"Okay, okay, so now it’s 3 to 2," replies one of the other rabbis.
6. Best. Eulogy. Ever.
Rabbi Sapperstein, fresh out of rabbinical school, had to officiate his first funeral for a homeless man with no friends or family. The funeral was to be held at a new cemetery across town and this man was the first to be laid to rest there.
Rabbi Sapperstein arrived late, but noticed a few workers gathering around the grave opening. Young and enthusiastic Rabbi Sapperstein poured out his heart and soul as he gave his sermon and recited the prayers. He was so powerful that he brought the cemetery workers to tears.
When the service was over, the rabbi walked to his car and as he opened the door he heard one worker say to the other, “I never saw anything like that before and I've been putting in septic systems for over 20 years."
7. Did you hear the one about the Rabbi?
>The mothers are gathered and showing their nachas. One boasts of her son, the head of a medical department; the other has a son, a judge, and a daughter, psychiatrist. One of the women is quiet through it all. Finally, they turn to her and ask: "Well, what does your son do?"
"He's a rabbi!"
"A rabbi? What kind of a profession is that for a nice Jewish boy?"
8. My Father the Rabbi
Three young boys were walking on the sidewalk arguing over whose Daddy was the greatest.
David said, "My Dad is the greatest because he is rich stock broker on Wall Street."
Michael said, "That’s nothing. My Daddy is a politician and he says he’s the most powerful man around."
Moishie said, "That's nothing, my Dad is a rabbi, and he owns hell.”
“How can you own hell?” asked the other boys.
“Well my Dad came home last night and told my mom that the Shul Board gave it to him!"
9. Pulling it out of the Rabbi’s Hat
On a very windy day, a rabbi was walking along when a strong gust of wind blew his hat off his head. The rabbi ran after the hat, but the wind was too strong. It kept blowing his hat farther and farther away.
A non-Jewish young man, seeing what had happened, ran after the hat, caught it and gave it back to the rabbi. The rabbi was so grateful that he gave the young man 20 dollars and blessed him.
The young man was so excited that he decided to go the race track and with the rabbi's blessing, he decided to check the program and place the entire 20 dollars on a horse. After the races he went home and recounted his very exciting day to his father.
"I arrived at the fifth race and looked at the program. I saw this horse named 'Top Hat' was running. The odds on this horse were 100 to 1 but since I received the rabbi's blessing I bet the entire 20 dollars on 'Top Hat' and guess what? He won!"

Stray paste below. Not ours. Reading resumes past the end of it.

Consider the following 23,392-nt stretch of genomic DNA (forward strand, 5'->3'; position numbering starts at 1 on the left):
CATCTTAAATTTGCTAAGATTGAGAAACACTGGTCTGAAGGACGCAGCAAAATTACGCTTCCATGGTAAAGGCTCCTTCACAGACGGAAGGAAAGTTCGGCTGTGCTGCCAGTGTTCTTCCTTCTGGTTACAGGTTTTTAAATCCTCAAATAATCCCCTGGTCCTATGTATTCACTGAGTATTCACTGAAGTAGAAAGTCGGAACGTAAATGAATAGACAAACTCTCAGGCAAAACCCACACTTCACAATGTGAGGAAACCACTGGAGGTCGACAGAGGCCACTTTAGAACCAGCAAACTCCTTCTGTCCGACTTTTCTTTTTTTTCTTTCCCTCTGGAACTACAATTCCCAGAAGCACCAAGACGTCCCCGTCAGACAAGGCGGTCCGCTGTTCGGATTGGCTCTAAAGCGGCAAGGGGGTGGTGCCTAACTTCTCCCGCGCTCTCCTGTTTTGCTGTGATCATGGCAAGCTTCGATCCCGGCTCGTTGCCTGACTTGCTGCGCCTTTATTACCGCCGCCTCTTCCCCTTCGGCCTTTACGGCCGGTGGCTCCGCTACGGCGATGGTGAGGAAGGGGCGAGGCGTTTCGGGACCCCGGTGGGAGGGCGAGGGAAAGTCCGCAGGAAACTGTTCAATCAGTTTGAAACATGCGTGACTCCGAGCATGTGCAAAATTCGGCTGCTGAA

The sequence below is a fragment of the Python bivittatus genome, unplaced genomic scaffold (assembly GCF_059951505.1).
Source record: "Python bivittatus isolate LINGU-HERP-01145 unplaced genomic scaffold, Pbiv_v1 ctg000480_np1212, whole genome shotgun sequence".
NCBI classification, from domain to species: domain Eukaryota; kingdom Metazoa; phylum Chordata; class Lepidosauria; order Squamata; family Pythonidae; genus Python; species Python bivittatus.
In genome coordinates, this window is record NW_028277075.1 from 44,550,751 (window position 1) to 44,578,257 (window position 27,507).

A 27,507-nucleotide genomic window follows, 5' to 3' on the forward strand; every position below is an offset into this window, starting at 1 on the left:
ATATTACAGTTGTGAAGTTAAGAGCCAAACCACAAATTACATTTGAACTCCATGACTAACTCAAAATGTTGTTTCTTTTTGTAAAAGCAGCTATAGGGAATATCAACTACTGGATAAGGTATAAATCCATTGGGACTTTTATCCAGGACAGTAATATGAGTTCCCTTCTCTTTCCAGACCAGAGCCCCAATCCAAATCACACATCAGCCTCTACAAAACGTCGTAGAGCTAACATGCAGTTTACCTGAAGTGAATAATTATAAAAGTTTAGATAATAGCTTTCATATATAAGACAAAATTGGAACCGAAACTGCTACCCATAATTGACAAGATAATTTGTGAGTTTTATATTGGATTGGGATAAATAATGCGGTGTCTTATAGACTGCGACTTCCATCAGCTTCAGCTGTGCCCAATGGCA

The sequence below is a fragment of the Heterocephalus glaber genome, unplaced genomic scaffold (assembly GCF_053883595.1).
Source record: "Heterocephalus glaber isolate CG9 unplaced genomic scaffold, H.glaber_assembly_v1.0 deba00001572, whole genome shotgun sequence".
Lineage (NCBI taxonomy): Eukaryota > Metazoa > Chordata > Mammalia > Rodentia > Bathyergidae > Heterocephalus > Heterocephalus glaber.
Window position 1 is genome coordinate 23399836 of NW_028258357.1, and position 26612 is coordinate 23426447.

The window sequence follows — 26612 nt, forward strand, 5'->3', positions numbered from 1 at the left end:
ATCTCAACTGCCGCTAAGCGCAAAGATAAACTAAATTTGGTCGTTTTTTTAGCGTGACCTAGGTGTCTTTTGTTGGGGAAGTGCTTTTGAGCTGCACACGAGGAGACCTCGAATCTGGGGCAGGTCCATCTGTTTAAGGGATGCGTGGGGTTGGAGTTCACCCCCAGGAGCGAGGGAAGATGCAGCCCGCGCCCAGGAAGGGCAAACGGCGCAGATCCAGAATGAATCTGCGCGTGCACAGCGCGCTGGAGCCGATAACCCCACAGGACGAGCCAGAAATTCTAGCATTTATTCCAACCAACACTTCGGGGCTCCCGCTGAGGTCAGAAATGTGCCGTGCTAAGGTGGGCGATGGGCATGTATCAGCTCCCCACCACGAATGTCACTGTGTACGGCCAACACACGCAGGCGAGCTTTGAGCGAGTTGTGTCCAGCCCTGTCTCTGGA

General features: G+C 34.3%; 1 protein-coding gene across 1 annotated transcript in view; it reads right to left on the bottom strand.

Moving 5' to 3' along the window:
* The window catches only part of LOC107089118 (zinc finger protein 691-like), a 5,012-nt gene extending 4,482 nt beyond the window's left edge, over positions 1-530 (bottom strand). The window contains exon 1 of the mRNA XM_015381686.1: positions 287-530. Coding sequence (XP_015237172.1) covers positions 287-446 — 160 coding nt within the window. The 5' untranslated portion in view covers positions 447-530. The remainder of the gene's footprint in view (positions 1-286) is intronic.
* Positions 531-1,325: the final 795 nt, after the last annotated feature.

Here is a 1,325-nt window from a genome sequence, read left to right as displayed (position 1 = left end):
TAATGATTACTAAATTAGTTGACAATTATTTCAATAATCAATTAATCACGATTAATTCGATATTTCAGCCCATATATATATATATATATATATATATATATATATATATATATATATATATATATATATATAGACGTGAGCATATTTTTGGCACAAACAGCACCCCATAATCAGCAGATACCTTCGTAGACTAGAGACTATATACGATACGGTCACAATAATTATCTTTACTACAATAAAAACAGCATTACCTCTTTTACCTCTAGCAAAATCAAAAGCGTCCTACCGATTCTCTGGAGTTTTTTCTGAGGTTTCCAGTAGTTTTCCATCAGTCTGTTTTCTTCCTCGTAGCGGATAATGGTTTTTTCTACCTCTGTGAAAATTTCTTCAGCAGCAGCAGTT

"In the next race, there was a horse named 'Stetson' at 30 to 1 so I bet the entire amount of my winnings on him, and guess what ... I won again!"
"So did you bring the money home?" asked his father.
"No," said the son, "I lost it all on the last race. There was a horse named 'Chateau' that was a heavy favorite so I bet everything on him, and since 'Chateau' means 'hat' in French I figured he was a sure thing."
"You fool!" said the father. "Hat in French is 'chapeau' not 'chateau!'" Exasperated, his father then asked, "So who won the race?"
"A real long shot," said the son. "Some Japanese horse named 'Yarmulke'!"
10. Rabbi Epstein is a Joke
Rabbi Epstein, who shall we say was "humor impaired," attended a conference to help him improve his public speaking skills. Among the speakers were many well known and dynamic speakers.
One such speaker boldly approached the podium and, gathering the entire crowd's attention, said, "The best years of my life were spent in the arms of a woman that wasn't my wife!" The crowd was shocked! He followed up by saying, "And that woman was my mother!" - The crowd burst into laughter and delivered the rest of his talk, which went over quite well.
The next week, the rabbi decided he'd give this humor thing a try, and use that joke in his sermon. As he surely approached the bimah that shabbat, he tried to rehearse the joke in his head. It suddenly seemed a bit foggy to him.
Getting to bimah he said loudly, "The greatest years of my life were spent in the arms of another woman that was not my wife!" The congregation inhaled half the air in the room. After standing there for almost 10 seconds in the stunned silence, trying to recall the second half of the joke, Rabbi Epstein finally blurted out, "...and I can't remember who she was!"